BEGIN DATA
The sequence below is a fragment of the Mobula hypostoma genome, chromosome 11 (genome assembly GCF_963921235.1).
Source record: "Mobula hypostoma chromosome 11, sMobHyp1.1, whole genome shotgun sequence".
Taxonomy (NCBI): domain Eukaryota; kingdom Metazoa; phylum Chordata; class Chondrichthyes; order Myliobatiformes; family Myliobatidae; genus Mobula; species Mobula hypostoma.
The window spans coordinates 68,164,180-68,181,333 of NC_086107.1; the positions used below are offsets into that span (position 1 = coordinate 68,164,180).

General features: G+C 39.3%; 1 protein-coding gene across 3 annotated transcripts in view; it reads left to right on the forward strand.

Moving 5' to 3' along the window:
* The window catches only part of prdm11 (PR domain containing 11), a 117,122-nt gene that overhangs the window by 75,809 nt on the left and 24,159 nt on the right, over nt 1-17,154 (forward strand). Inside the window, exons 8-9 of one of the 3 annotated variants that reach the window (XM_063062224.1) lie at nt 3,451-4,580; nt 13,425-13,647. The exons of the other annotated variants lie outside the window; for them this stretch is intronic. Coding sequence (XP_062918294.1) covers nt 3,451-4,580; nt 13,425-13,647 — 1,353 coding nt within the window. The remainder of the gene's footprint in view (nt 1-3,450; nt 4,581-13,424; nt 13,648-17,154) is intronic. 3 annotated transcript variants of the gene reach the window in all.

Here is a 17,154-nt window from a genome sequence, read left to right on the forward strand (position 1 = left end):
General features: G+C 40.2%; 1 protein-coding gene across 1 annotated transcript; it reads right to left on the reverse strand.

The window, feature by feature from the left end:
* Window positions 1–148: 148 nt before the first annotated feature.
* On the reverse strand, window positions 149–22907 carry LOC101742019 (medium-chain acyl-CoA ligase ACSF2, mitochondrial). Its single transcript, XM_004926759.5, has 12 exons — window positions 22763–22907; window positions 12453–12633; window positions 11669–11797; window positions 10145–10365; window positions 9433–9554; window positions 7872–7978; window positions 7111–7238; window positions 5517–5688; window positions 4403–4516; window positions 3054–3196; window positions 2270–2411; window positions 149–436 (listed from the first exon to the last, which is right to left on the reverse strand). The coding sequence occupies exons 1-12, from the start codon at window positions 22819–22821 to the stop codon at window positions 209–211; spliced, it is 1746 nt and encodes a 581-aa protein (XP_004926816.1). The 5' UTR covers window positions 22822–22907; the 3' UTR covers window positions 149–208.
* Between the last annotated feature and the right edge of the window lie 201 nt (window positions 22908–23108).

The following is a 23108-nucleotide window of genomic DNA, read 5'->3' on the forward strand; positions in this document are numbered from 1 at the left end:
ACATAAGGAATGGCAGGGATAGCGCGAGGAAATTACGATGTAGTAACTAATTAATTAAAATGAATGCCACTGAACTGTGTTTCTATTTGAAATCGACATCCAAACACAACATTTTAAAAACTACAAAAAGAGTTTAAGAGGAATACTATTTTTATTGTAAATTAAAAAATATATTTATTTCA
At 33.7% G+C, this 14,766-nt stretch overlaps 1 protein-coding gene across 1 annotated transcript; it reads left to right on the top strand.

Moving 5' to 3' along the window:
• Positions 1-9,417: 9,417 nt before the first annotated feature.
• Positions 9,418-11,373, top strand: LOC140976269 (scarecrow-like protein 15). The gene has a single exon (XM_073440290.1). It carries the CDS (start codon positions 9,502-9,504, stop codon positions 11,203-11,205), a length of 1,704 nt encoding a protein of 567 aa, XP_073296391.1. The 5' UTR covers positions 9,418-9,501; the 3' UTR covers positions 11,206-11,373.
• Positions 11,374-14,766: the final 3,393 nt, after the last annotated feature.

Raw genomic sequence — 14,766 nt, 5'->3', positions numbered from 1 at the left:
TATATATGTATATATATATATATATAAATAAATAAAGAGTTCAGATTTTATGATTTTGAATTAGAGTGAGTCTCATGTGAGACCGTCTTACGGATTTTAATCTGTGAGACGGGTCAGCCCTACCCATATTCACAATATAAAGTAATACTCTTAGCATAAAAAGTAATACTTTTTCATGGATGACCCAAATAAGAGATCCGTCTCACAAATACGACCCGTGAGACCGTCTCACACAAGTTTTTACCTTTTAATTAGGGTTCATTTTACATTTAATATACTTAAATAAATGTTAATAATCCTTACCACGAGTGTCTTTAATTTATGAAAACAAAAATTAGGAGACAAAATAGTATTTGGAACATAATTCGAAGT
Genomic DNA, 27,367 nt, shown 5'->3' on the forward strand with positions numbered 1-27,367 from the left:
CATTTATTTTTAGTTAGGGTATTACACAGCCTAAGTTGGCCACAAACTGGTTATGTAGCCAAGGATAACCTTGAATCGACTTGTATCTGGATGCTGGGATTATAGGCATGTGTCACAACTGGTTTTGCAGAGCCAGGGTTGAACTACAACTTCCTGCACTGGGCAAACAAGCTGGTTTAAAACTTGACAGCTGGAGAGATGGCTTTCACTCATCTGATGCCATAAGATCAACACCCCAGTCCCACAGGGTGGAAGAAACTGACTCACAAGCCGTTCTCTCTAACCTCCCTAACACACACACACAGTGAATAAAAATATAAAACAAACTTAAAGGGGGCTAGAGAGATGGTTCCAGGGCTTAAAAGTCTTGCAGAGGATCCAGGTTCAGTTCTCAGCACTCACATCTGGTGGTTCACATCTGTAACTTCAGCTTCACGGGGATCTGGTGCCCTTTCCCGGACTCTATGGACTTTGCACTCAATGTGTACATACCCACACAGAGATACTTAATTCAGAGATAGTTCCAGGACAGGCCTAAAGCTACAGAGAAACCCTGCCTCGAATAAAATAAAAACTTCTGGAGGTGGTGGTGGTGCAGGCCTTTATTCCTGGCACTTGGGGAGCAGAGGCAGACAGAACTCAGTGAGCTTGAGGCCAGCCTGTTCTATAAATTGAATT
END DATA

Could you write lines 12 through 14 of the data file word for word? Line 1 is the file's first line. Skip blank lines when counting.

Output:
* On the reverse strand, window positions 149–22907 carry LOC101742019 (medium-chain acyl-CoA ligase ACSF2, mitochondrial). Its single transcript, XM_004926759.5, has 12 exons — window positions 22763–22907; window positions 12453–12633; window positions 11669–11797; window positions 10145–10365; window positions 9433–9554; window positions 7872–7978; window positions 7111–7238; window positions 5517–5688; window positions 4403–4516; window positions 3054–3196; window positions 2270–2411; window positions 149–436 (listed from the first exon to the last, which is right to left on the reverse strand). The coding sequence occupies exons 1-12, from the start codon at window positions 22819–22821 to the stop codon at window positions 209–211; spliced, it is 1746 nt and encodes a 581-aa protein (XP_004926816.1). The 5' UTR covers window positions 22822–22907; the 3' UTR covers window positions 149–208.
* Between the last annotated feature and the right edge of the window lie 201 nt (window positions 22908–23108).

The following is a 23108-nucleotide window of genomic DNA, read 5'->3' on the forward strand; positions in this document are numbered from 1 at the left end: